The brain is the biological organ of communication - it acts as both sender and receiver of messages. When messages arrive at our senses, they are converted into neural signals and further processed along a hierarchy that ranges from sensation to cognition, motivation and emotion. When a message touches you deep inside - whether from a partner or from the media - it can spur action and create a lasting memories. Our goal is to understand the biological underpinnings of these effects.
Currently, most of our work focuses on two main topics: 1) Media Neuroscience and Mass Communication and 2) Neuroimaging of Health and Risk Communication
Media Neuroscience and Mass Communication
Media can strongly affect you. They bind your attention, elicit emotional responses, and leave durable traces in your memory. Our goal is to understand how these micro-level effects of media on neurocognitive processes relate to classical media effects. In our studies we compare brain activity in response to media messages to reveal both similarities and differences in how media are processed. A characteristic feature of mass media, such as television, film, radio, and literature is that the messages are basically the same for everyone: The film you see is the same film as the one your friend sees, and thus the information that arrives at your eyes and ears is essentially the same. But will your brains respond in the same way as hers or his?
The video above illustrates the audience-wide brain response to a health prevention message from a German health campaign on risky drinking (the BzGA is roughly the equivalent of the CDC). What you can see is that the message evokes similar spatio-temporal brain activity patterns (the left and right brain represent group averages of fMRI activity from ca. 10 viewers). Our results suggest that this approach can be used to derive markers of communication success. In other words, if the message had not been received by the brains of individual audience members, then they would not exhibit these similar spatiotemporal responses and instead idle along at their own pace. However, the fact that the message aligns the brains of multiple recipients in a similar fashion demonstrates that it must have arrived in their brains. Our goal is to connect these shared audience responses to campaign success at larger scales.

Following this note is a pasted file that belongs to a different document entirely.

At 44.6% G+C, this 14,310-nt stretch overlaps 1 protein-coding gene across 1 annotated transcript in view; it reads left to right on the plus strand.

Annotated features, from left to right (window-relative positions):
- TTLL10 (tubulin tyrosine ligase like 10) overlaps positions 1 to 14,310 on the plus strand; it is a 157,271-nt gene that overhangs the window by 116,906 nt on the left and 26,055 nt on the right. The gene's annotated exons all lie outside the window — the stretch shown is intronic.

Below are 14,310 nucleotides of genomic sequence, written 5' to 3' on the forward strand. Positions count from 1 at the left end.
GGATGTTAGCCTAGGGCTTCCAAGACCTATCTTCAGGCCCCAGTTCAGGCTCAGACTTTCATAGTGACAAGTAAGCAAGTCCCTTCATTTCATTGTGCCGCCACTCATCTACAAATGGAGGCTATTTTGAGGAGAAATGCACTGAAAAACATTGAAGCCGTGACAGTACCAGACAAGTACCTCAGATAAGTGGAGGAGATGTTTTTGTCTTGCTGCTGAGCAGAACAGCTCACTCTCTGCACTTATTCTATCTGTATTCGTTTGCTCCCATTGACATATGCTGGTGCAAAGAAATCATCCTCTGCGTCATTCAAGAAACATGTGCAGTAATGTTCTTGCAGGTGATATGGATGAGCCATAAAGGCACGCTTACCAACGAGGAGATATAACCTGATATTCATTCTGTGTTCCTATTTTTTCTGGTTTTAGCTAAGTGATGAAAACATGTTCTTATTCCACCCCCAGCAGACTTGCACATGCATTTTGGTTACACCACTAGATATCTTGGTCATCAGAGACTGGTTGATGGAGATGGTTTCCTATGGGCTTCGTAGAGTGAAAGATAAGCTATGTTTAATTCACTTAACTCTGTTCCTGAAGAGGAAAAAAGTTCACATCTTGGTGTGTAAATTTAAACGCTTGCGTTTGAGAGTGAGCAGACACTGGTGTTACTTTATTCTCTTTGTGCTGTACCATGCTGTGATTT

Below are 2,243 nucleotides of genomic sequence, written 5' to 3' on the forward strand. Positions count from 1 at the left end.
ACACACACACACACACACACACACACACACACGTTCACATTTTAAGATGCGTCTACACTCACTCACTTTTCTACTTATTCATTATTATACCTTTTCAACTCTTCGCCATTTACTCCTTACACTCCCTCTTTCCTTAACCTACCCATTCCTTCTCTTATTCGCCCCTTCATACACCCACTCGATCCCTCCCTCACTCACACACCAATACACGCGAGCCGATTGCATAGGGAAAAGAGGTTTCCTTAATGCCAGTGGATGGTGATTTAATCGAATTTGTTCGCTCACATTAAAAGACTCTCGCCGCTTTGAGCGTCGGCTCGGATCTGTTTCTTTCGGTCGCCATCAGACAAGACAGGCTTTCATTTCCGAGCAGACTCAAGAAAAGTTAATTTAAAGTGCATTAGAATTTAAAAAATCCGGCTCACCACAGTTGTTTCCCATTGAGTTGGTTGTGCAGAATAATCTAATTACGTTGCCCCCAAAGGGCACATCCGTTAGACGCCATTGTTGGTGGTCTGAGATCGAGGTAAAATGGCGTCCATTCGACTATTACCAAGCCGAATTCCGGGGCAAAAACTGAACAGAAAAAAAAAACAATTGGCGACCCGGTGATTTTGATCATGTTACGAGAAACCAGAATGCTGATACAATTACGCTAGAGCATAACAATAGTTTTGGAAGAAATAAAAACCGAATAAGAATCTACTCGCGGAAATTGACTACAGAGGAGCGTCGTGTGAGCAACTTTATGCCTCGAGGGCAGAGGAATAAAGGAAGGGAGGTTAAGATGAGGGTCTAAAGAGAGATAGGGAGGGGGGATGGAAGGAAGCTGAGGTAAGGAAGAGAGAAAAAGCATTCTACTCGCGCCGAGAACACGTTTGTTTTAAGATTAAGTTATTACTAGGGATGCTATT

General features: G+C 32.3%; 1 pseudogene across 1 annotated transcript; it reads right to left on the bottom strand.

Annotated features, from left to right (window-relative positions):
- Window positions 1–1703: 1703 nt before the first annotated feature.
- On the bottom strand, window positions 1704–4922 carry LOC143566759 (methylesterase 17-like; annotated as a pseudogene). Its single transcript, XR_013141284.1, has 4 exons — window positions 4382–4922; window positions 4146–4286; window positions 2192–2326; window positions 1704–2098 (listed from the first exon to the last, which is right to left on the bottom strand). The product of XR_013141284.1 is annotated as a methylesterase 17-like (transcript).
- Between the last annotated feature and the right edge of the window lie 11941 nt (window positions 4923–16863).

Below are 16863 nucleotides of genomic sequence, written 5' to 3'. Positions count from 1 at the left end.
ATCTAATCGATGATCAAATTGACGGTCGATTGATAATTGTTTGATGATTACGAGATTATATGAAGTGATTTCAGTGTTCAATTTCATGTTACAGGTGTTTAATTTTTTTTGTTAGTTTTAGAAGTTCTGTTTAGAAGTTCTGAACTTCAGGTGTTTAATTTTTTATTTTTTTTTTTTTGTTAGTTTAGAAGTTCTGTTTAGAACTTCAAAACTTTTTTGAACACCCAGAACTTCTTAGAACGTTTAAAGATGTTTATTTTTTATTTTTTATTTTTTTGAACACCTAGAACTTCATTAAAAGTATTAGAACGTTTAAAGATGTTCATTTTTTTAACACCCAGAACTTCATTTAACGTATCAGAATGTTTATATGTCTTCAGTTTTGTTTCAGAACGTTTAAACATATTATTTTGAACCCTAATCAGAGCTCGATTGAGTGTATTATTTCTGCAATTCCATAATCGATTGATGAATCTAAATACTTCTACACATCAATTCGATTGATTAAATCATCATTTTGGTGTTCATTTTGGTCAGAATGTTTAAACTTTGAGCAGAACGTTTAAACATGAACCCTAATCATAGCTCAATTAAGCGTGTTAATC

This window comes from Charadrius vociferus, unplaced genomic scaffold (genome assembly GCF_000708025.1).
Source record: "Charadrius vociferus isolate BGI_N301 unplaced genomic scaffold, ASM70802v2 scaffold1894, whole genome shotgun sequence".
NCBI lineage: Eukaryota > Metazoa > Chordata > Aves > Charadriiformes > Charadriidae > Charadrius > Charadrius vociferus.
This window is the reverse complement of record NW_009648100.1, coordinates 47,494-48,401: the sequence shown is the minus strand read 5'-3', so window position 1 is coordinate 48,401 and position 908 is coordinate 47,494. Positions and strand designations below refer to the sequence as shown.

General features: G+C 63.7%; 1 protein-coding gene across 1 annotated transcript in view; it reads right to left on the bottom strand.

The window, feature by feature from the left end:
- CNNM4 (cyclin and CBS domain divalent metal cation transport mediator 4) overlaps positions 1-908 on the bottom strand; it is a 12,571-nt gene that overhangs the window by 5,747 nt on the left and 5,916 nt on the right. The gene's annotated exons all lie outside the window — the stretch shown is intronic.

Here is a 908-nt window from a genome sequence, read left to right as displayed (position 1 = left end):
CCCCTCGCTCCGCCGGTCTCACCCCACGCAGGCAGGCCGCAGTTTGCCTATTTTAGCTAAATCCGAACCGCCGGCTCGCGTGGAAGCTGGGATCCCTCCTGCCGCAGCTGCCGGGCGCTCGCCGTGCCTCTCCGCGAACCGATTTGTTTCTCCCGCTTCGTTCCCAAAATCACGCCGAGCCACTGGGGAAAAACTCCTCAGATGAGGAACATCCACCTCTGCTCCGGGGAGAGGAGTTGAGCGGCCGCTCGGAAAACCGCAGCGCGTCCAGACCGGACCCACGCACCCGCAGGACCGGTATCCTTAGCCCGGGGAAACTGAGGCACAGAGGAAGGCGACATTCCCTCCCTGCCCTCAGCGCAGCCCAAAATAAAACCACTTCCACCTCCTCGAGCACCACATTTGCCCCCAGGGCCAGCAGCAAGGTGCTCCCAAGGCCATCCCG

Neuroimaging of Health and Risk Communication
Communicating about health risks is important because the leading causes of morbidity are preventable (e.g. smoking, malnutrition, alcohol consumption). Informing individuals about health risks and motivating them to adopt healthier lifestyles may thus prevent many diseases. Research within health communication and psychology has led to numerous insights regarding effective health and risk communication. A cognitive neuroscience perspective offers several advantages to complement these approaches. In particular, neurocognitive measures open up a new window on how health risk messages engage brain regions that are essential for motivational, emotional, and self-relevant processing.